While most small and midsize businesses still head to the bank when they need funding, alternative lenders are gaining favor. The question is will they last? Read these five articles for an overview of the alternative lending landscape.
Online marketplaces for consumer and small-business loans see opportunity — big opportunity. According to consulting firm Oliver Wyman, new customer platforms in financial services could capture $50 billion to $150 billion of revenues from today’s banking and insurance markets. Read more.
Alternative lenders offer two big advantages over banks: much higher approval rates — alternative lenders approved 61% of small-business loan applications in June — and a far faster application process, often done online. Read more
More than a dozen alternative lenders made $15.91 billion in U.S. loans in 2014, up 700% from 2010, with business growing at a faster pace in California than the rest of the country, according to a new report by a California consumer-protection agency. Read more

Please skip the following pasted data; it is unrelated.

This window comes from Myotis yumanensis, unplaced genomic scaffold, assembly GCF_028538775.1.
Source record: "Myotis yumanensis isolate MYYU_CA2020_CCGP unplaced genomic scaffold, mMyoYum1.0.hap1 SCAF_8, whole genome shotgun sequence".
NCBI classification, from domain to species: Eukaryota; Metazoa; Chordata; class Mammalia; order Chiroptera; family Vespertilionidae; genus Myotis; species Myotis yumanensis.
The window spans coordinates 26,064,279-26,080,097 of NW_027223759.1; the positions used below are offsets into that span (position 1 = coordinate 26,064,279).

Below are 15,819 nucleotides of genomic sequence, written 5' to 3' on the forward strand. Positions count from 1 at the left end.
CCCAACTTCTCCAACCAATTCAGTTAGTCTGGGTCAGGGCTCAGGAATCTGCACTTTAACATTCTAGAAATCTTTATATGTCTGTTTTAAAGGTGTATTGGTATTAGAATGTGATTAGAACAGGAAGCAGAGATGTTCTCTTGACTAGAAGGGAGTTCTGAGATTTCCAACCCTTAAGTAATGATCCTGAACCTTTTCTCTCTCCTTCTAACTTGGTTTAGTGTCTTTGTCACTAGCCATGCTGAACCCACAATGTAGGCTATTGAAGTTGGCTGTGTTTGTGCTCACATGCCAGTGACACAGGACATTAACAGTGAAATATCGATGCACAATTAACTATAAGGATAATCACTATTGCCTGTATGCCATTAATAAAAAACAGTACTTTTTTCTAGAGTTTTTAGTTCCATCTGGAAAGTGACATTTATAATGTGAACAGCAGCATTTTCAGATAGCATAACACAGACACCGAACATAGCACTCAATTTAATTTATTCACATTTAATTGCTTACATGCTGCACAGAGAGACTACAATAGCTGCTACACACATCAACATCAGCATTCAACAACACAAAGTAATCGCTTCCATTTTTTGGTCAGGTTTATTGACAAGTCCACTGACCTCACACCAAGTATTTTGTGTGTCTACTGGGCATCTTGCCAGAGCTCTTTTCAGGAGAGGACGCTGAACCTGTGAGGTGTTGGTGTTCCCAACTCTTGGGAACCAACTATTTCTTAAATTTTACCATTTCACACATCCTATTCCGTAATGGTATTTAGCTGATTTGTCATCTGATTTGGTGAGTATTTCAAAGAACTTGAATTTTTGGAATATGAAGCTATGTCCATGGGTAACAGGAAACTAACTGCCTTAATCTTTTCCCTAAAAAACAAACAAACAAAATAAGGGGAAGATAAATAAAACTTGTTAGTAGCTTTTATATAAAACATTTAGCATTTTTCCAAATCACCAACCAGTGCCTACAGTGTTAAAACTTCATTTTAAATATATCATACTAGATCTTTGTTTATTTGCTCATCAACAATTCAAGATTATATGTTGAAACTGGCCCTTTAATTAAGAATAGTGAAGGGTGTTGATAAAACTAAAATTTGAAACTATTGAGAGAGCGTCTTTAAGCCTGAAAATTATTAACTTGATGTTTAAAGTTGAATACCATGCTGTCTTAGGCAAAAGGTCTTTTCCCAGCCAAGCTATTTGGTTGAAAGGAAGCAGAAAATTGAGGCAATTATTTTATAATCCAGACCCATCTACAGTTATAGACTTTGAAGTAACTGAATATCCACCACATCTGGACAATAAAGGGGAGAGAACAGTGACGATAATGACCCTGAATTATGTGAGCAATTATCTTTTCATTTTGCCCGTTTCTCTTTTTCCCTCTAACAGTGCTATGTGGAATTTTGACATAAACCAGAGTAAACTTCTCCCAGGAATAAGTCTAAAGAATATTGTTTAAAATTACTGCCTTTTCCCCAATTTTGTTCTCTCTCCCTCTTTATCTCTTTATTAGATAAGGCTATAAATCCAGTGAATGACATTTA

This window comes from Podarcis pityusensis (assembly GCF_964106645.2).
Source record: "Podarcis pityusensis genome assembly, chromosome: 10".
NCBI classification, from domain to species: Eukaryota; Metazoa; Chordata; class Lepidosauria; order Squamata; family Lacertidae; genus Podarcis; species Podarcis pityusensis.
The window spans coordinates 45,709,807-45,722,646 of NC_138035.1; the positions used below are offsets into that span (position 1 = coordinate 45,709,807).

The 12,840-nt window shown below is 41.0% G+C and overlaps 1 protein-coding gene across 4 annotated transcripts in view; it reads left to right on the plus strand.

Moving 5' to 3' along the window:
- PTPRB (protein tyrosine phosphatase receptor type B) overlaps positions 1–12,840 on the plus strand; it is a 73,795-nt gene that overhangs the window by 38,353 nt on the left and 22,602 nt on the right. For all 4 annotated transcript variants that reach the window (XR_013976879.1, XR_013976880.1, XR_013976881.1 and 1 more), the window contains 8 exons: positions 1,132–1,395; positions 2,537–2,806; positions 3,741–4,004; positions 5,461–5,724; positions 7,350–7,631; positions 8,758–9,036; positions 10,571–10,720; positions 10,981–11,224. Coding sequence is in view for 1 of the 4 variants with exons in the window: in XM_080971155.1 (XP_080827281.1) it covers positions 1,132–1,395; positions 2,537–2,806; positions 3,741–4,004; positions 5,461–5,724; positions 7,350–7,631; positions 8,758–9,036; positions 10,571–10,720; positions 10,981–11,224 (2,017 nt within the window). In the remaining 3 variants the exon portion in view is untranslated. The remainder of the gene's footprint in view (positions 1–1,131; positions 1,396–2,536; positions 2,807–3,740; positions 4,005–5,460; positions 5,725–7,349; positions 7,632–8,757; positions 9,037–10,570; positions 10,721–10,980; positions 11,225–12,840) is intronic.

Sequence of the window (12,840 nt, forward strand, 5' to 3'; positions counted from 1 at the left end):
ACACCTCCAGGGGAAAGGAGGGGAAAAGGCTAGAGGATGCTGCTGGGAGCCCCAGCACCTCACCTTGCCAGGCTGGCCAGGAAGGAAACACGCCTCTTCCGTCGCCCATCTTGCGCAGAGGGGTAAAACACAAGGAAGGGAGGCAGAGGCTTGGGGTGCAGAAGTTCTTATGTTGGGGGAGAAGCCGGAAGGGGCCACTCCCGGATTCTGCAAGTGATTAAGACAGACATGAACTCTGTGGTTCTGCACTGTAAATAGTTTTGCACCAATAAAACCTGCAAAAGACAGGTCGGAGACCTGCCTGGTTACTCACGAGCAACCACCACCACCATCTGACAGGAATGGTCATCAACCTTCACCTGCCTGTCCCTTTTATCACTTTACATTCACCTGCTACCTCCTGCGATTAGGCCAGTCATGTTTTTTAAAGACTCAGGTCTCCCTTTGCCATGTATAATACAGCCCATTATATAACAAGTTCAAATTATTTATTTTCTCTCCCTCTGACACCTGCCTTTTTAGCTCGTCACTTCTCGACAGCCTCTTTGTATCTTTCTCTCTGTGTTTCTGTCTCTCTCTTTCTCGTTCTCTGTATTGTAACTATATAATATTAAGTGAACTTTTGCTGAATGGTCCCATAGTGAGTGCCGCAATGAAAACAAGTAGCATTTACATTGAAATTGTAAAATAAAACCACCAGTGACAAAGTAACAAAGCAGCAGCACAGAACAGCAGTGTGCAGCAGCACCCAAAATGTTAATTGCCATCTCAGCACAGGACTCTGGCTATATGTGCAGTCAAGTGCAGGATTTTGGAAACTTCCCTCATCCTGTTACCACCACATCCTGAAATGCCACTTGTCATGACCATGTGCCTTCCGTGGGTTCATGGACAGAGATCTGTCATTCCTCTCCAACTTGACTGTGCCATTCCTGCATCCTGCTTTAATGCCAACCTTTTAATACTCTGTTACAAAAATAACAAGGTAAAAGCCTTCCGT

When a company enters Chapter 11 bankruptcy protection and wants debtor-in-possession (DIP) financing from a bank or permission to spend proceeds of accounts receivable that have been pledged (that is, use cash collateral), it needs the bankruptcy court’s approval. A key part of the debtor’s request is a budget, which typically covers 13 weeks. Read more.
Nearly 44% of small to midsize businesses sought funding over the past year, with traditional bank loans still the most popular option, according to a new survey. Bibby Financial Services polled financial decision makers at businesses with $5 million to $200 million in annual revenue, finding that the average amount of funding sought was $640,000, with 44% of respondents seeking $1 million or more. Read more.
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CFO Research sponsored by KeyBank